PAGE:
City-dweller’s requiem

City-dweller’s requiem

Long corridors with pale yellow walls, down which dry leaves come hurtling by.

Desks with chalk marks, blackboards now greyish white.

The faint sounds of laughter and conversation.

Snatches of Shakespeare. Discussions on Dickinson.

Just behind walls, faces that could have mattered to me.

In another life, another time.

If I had chosen to push open these gates.


Instead, I have chased yellow butterflies across three states.

I have eaten creamy pasta and touched a napkin to my lips.

Past glass-fronted cafes, I have walked,

surreptitiously checking my reflection and adjusting my stole.

I have spent hours in cold storage, surrounded by others in similar boxes.

All of us being conveyed at a funereal pace to larger, colder storage boxes.

We don’t age. We don’t wrinkle. We don’t feel the wind in our hair.

We don’t speak our native tongues. The words live and die inside our throats.


Sometimes, on evenings such as these, I look through the glassed-up windows

(Oh, why is there so much glass? Glass, glass everywhere.

Showing you what you are missing. But offering no reprieve.)

I see, unseeing, the thousands of twinkling lights.

The dark, shadowy outlines of building tops.

(No canopies here, swaying in the breeze).

I smell the smell of rain on the earth.

I close my eyes and bite into a banana chip.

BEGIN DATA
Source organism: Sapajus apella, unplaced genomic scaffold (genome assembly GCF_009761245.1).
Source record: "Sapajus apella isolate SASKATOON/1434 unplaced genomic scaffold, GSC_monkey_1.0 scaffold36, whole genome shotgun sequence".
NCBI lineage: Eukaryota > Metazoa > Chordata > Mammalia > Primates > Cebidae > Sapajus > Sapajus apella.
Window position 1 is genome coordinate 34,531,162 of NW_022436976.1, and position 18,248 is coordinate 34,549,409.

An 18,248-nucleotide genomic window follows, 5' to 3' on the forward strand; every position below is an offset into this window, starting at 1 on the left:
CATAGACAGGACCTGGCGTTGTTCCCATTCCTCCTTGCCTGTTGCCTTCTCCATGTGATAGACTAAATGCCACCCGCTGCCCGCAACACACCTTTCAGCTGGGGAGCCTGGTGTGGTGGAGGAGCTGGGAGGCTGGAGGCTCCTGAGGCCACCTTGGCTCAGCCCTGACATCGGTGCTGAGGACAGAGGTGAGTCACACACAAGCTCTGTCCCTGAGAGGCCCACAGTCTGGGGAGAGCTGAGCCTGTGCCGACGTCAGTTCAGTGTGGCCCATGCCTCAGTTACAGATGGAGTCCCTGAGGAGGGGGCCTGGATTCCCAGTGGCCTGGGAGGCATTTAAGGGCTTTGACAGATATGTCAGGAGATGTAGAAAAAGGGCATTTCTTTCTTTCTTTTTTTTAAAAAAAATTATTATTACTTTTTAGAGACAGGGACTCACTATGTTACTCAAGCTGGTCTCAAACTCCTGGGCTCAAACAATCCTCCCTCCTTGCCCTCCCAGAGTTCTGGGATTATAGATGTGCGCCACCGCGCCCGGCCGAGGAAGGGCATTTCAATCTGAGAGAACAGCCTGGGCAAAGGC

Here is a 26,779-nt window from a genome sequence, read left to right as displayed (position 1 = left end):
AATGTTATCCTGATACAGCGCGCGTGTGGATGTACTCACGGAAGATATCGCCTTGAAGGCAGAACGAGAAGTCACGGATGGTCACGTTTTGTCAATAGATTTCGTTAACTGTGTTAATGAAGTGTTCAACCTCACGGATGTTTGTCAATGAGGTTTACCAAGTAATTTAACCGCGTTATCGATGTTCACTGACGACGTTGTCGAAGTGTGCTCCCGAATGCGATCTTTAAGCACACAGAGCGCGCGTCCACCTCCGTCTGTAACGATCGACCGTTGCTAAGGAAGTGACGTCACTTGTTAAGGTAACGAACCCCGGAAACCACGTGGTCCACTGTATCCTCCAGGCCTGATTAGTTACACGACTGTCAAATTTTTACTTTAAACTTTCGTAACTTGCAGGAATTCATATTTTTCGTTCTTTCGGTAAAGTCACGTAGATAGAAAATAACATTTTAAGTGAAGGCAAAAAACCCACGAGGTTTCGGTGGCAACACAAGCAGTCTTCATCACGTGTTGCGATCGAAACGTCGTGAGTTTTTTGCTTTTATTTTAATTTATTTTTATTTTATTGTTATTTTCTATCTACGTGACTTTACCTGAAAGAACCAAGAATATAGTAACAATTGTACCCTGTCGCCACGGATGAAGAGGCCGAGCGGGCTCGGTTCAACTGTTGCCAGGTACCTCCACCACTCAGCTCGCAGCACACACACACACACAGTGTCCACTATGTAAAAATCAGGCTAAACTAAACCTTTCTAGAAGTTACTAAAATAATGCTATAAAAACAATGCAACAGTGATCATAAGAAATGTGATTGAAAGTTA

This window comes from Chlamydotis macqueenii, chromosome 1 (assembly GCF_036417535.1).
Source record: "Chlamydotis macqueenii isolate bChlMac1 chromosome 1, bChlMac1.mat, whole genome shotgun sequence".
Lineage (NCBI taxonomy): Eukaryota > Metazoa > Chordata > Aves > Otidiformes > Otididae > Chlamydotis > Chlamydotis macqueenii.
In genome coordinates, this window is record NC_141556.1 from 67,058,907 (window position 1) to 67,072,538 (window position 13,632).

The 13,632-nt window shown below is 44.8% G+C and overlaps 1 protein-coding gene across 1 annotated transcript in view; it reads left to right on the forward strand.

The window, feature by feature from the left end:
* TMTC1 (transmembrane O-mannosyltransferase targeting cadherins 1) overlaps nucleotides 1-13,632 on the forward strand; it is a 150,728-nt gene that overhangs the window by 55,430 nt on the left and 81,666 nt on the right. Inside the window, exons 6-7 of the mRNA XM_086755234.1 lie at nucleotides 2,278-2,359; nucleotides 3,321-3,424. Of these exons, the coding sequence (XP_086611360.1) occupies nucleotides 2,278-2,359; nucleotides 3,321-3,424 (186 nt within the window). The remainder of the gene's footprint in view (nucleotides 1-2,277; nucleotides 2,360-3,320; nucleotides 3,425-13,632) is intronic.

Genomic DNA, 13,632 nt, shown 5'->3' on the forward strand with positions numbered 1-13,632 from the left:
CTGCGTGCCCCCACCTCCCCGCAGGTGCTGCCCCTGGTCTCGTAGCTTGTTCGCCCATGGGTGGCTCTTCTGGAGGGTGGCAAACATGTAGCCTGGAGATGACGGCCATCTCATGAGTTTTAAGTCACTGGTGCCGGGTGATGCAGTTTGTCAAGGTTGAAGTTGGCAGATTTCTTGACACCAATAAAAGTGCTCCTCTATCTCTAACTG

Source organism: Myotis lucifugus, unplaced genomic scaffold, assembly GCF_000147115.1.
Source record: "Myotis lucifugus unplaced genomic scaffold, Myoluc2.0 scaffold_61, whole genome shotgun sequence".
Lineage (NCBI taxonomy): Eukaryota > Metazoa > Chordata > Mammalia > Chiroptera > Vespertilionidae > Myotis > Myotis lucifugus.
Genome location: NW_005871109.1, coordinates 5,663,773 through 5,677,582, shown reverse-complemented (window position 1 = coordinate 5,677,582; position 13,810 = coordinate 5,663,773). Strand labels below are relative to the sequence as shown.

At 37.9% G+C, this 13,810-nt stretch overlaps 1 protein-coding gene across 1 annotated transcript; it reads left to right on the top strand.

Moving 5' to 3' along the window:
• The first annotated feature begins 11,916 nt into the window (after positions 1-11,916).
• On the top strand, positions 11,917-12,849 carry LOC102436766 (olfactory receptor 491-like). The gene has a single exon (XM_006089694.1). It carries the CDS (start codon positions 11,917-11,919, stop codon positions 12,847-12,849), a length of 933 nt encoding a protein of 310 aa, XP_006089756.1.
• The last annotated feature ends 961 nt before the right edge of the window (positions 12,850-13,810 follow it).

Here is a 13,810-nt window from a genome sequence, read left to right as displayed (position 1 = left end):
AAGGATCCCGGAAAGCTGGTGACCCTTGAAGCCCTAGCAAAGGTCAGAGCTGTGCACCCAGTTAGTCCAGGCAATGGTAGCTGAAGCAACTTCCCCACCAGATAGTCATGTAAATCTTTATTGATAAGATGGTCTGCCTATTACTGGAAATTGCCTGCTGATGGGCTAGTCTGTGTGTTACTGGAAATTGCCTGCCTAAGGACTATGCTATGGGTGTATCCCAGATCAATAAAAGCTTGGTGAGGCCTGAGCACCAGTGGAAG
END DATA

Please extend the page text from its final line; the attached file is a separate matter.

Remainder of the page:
If I keep them shut, I tell myself, I can go anywhere.


Pretend worlds of green and brown spring forth around me.

Now I am walking down corridors paved by slanting rays of sun.

My hands drag across the wall, the peeling paint rough under my palm.

I slip into a room, where they are talking.

Five men and women on two shaky benches.

I slip in, unseen, unheard.

An engineer’s ghost in a literature class.

Soaking up greedily the words and their sounds.

Here, no bells will ring. No peon will come in, shuffling papers.

I can stay for as long as I like.

Perhaps even, forever.


The scent of loss

  1. Will you not tell me your pain?

An empty hall. My stroke-stricken grandmother sleeping in the other room, with her home nurse dozing by her bedside. Neelu had come home crying, limping, her leg bandaged from knee to ankle. She’d had a bad fall, and my uncle and aunt had dropped her off here for a while. I didn’t know what to do to cheer her up. So, I sang this song instead, accompanied by a ridiculous dance routine.

“Manikyaveenayumayen manassinte thamara poovilunarnnavale, paadukille, veena meettukille, ninte vedana ennodu chollukille?”

You who took form in the lotus of my heart with your magical veena, will you not sing? Will you not play the veena? Will you not tell me your pain?

Dressed in nothing but a petticoat and with my hair standing on end, I would have presented an absurd little figure. She sat on the window seat, laughing so hard that tears rolled down her cheeks. Every time I sang “Will you not tell me your pain?”, she would take swipes at me from her seat, shouting “Yes, come here, I will tell you!” and I would dance out of her reach…